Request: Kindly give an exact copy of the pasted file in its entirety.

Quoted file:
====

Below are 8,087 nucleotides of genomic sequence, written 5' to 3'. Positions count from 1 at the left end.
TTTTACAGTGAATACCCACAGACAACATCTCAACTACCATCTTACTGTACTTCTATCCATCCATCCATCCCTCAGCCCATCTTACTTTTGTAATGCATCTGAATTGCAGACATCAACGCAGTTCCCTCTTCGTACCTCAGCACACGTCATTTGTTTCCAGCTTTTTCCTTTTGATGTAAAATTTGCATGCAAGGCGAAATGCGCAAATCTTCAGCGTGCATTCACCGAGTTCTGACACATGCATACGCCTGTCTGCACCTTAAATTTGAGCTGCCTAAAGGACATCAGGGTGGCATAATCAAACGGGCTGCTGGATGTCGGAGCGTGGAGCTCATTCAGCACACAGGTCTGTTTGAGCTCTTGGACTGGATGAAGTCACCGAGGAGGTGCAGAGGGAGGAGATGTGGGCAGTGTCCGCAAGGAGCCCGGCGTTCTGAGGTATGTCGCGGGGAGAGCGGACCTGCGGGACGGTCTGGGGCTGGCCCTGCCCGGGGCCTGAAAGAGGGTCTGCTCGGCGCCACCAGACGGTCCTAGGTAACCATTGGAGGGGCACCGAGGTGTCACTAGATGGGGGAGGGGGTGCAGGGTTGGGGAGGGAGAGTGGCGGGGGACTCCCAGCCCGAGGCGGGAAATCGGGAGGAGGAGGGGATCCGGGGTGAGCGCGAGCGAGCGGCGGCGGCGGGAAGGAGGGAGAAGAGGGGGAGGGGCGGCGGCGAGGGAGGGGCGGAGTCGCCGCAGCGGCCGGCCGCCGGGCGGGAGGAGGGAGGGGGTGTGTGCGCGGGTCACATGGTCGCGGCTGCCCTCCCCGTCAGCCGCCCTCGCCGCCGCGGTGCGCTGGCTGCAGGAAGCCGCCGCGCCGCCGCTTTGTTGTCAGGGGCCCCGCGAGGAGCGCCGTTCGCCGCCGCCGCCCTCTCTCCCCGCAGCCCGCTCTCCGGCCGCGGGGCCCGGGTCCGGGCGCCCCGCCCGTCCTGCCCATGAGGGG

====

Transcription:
Below are 8,087 nucleotides of genomic sequence, written 5' to 3'. Positions count from 1 at the left end.
TTTTACAGTGAATACCCACAGACAACATCTCAACTACCATCTTACTGTACTTCTATCCATCCATCCATCCCTCAGCCCATCTTACTTTTGTAATGCATCTGAATTGCAGACATCAACGCAGTTCCCTCTTCGTACCTCAGCACACGTCATTTGTTTCCAGCTTTTTCCTTTTGATGTAAAATTTGCATGCAAGGCGAAATGCGCAAATCTTCAGCGTGCATTCACCGAGTTCTGACACATGCATACGCCTGTCTGCACCTTAAATTTGAGCTGCCTAAAGGACATCAGGGTGGCATAATCAAACGGGCTGCTGGATGTCGGAGCGTGGAGCTCATTCAGCACACAGGTCTGTTTGAGCTCTTGGACTGGATGAAGTCACCGAGGAGGTGCAGAGGGAGGAGATGTGGGCAGTGTCCGCAAGGAGCCCGGCGTTCTGAGGTATGTCGCGGGGAGAGCGGACCTGCGGGACGGTCTGGGGCTGGCCCTGCCCGGGGCCTGAAAGAGGGTCTGCTCGGCGCCACCAGACGGTCCTAGGTAACCATTGGAGGGGCACCGAGGTGTCACTAGATGGGGGAGGGGGTGCAGGGTTGGGGAGGGAGAGTGGCGGGGGACTCCCAGCCCGAGGCGGGAAATCGGGAGGAGGAGGGGATCCGGGGTGAGCGCGAGCGAGCGGCGGCGGCGGGAAGGAGGGAGAAGAGGGGGAGGGGCGGCGGCGAGGGAGGGGCGGAGTCGCCGCAGCGGCCGGCCGCCGGGCGGGAGGAGGGAGGGGGTGTGTGCGCGGGTCACATGGTCGCGGCTGCCCTCCCCGTCAGCCGCCCTCGCCGCCGCGGTGCGCTGGCTGCAGGAAGCCGCCGCGCCGCCGCTTTGTTGTCAGGGGCCCCGCGAGGAGCGCCGTTCGCCGCCGCCGCCCTCTCTCCCCGCAGCCCGCTCTCCGGCCGCGGGGCCCGGGTCCGGGCGCCCCGCCCGTCCTGCCCATGAGGGG